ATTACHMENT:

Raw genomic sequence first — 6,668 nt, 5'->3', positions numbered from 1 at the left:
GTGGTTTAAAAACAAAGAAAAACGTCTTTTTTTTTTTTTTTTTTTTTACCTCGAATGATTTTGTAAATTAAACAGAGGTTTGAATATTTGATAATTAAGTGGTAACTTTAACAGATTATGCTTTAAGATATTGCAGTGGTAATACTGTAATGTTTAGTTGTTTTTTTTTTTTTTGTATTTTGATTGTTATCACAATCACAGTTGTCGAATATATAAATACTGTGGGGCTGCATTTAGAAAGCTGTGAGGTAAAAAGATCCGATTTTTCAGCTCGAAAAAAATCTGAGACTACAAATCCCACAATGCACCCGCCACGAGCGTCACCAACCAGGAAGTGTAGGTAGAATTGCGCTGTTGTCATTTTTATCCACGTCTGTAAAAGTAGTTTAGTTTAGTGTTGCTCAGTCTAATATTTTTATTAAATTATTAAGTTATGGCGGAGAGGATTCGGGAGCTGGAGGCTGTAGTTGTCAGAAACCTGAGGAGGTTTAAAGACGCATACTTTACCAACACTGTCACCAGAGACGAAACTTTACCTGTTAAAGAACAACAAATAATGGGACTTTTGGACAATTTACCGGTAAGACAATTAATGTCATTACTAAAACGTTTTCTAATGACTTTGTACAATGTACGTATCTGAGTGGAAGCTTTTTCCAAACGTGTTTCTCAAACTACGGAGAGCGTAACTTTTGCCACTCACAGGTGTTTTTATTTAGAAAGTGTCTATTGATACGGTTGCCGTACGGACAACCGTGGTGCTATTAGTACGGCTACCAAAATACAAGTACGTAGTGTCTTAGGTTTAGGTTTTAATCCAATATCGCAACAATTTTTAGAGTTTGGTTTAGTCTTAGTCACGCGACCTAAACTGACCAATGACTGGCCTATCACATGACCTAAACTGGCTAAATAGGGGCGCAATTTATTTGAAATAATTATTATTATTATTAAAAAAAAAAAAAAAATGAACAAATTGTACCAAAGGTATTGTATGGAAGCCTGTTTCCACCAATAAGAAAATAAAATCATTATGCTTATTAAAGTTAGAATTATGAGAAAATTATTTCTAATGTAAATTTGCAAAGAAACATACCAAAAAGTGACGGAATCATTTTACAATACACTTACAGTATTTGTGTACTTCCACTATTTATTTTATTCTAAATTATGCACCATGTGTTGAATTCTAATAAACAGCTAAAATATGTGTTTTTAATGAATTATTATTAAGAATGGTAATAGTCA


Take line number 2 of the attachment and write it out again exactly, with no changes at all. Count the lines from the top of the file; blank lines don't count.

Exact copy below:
GTGGTTTAAAAACAAAGAAAAACGTCTTTTTTTTTTTTTTTTTTTTTACCTCGAATGATTTTGTAAATTAAACAGAGGTTTGAATATTTGATAATTAAGTGGTAACTTTAACAGATTATGCTTTAAGATATTGCAGTGGTAATACTGTAATGTTTAGTTGTTTTTTTTTTTTTTGTATTTTGATTGTTATCACAATCACAGTTGTCGAATATATAAATACTGTGGGGCTGCATTTAGAAAGCTGTGAGGTAAAAAGATCCGATTTTTCAGCTCGAAAAAAATCTGAGACTACAAATCCCACAATGCACCCGCCACGAGCGTCACCAACCAGGAAGTGTAGGTAGAATTGCGCTGTTGTCATTTTTATCCACGTCTGTAAAAGTAGTTTAGTTTAGTGTTGCTCAGTCTAATATTTTTATTAAATTATTAAGTTATGGCGGAGAGGATTCGGGAGCTGGAGGCTGTAGTTGTCAGAAACCTGAGGAGGTTTAAAGACGCATACTTTACCAACACTGTCACCAGAGACGAAACTTTACCTGTTAAAGAACAACAAATAATGGGACTTTTGGACAATTTACCGGTAAGACAATTAATGTCATTACTAAAACGTTTTCTAATGACTTTGTACAATGTACGTATCTGAGTGGAAGCTTTTTCCAAACGTGTTTCTCAAACTACGGAGAGCGTAACTTTTGCCACTCACAGGTGTTTTTATTTAGAAAGTGTCTATTGATACGGTTGCCGTACGGACAACCGTGGTGCTATTAGTACGGCTACCAAAATACAAGTACGTAGTGTCTTAGGTTTAGGTTTTAATCCAATATCGCAACAATTTTTAGAGTTTGGTTTAGTCTTAGTCACGCGACCTAAACTGACCAATGACTGGCCTATCACATGACCTAAACTGGCTAAATAGGGGCGCAATTTATTTGAAATAATTATTATTATTATTAAAAAAAAAAAAAAAATGAACAAATTGTACCAAAGGTATTGTATGGAAGCCTGTTTCCACCAATAAGAAAATAAAATCATTATGCTTATTAAAGTTAGAATTATGAGAAAATTATTTCTAATGTAAATTTGCAAAGAAACATACCAAAAAGTGACGGAATCATTTTACAATACACTTACAGTATTTGTGTACTTCCACTATTTATTTTATTCTAAATTATGCACCATGTGTTGAATTCTAATAAACAGCTAAAATATGTGTTTTTAATGAATTATTATTAAGAATGGTAATAGTCA